United States v. Leblanc/Opinion of the Court

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United States Supreme Court

53 U.S. 435

United States  v.  Leblanc

This claim appears to be a groundless one. The paper produced is a copy, certified by the Register of the Land-Office at New Orleans, to have been taken from one of the records of his office entitled 'Libro 1 of French and Spanish Concessions.' The paper as certified is nothing more than the preamble usually inserted in Spanish grants where a perfect and absolute title is intended to be given as contradistinguished from the order of survey or first concession. And at the end of this preamble is an &c., without any words of concession or grant, and this &c. is followed by the date, New Orleans, 5th of January, 1777, and the names of Don Bernardo de Galvez, by order of his Lordship, Don Joseph Foucher.

It is not suggested that there has been any mutilation of the record, and the paper certified manifestly contains all of the instrument that was ever written in the record-book, and upon the face of it, from the manner in which it terminates with an &c. at the place where the granting clause usually begins; and from the unusual manner, also, in which the names of Galvez and Foucher are arranged in the certified copy, it looks much more like a formula written in a record-book for the direction of clerks in making out for signature an absolute and perfect grant, than like a paper intended to convey the title to land. And moreover there is no evidence that the petitioners are the heirs of Pierre LeBlanc named in the paper which is claimed to have been a grant to him; no evidence that he or those claiming under him ever took possession or exercised any act of ownership over it; and no evidence that any right or title was ever claimed to it, by Pierre LeBlanc or any one claiming under him, from the year 1777, when the paper bears date, down to June 16, 1846, when this petition was filed, being a period of sixty-nine years.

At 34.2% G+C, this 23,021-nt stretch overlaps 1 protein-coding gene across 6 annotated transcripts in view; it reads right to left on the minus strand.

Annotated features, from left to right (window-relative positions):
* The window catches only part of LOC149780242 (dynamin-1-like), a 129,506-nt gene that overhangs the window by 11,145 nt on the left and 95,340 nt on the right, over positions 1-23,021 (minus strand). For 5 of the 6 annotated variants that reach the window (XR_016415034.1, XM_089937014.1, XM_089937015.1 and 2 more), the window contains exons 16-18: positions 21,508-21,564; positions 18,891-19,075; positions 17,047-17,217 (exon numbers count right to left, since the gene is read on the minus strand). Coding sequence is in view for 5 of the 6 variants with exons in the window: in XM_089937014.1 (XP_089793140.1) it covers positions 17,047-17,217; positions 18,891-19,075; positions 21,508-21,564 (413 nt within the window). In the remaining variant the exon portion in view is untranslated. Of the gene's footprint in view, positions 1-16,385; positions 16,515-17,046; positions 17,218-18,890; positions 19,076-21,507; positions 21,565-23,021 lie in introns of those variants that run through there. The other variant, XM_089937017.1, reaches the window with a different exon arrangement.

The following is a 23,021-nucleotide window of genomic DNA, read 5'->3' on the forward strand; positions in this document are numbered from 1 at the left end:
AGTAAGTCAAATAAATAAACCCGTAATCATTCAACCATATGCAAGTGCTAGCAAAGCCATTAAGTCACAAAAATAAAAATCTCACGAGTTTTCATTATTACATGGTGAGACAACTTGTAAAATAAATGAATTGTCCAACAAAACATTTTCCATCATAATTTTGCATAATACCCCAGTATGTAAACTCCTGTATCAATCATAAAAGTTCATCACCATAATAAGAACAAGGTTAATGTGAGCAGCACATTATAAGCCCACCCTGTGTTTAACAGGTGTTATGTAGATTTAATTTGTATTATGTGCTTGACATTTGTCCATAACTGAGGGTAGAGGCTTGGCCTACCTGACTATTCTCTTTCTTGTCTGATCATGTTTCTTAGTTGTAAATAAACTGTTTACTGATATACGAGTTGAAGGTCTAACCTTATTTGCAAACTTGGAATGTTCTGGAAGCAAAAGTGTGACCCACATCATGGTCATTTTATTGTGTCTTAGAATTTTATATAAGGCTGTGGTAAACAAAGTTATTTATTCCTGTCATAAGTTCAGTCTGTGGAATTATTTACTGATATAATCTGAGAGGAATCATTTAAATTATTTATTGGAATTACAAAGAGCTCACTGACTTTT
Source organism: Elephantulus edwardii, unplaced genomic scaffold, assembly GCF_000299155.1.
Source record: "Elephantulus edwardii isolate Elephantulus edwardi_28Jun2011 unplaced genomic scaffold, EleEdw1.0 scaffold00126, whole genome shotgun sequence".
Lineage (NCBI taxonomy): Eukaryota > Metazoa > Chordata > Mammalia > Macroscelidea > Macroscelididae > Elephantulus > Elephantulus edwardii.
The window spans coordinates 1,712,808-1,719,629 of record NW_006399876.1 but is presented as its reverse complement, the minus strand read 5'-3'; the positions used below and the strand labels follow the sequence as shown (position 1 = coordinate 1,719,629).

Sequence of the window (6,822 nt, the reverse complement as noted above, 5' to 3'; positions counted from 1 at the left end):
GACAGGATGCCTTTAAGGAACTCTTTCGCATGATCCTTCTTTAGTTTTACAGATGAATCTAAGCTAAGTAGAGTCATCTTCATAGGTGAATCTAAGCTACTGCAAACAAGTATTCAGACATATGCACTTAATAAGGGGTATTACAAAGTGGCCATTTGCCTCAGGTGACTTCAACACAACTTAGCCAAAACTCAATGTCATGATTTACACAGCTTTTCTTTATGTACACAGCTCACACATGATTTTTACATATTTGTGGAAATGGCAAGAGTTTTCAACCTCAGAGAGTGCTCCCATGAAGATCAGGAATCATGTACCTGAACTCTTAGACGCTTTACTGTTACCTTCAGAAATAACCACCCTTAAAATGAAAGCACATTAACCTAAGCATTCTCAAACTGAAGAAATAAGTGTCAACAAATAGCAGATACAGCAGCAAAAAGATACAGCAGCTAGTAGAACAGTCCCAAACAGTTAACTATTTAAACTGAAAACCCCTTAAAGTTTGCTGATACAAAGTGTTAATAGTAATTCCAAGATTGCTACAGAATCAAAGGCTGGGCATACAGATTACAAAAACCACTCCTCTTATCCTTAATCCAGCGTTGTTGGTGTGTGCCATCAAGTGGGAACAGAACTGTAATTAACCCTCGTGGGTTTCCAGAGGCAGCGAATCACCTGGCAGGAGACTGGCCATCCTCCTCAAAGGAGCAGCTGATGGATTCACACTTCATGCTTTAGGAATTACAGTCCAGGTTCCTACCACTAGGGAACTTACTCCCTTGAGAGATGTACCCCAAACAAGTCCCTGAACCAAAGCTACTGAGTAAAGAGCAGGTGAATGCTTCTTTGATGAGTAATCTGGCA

The decree of the District Court must be reversed, and a mandate issued directing the petition to be dismissed.

This cause came on to be heard on the transcript of the record, from the District Court of the United States for the Eastern District of Louisiana, and was argued by counsel. On consideration whereof, it is now here ordered, adjudged and decreed by this court, that the decree of the said District Court in this cause be, and the same is hereby, reversed and annulled, and that this cause be, and the same is hereby, remanded to the said District Court, with directions to dismiss the petition of the claimants.


This work is in the public domain in the United States because it is a work of the United States federal government (see 17 U.S.C. 105).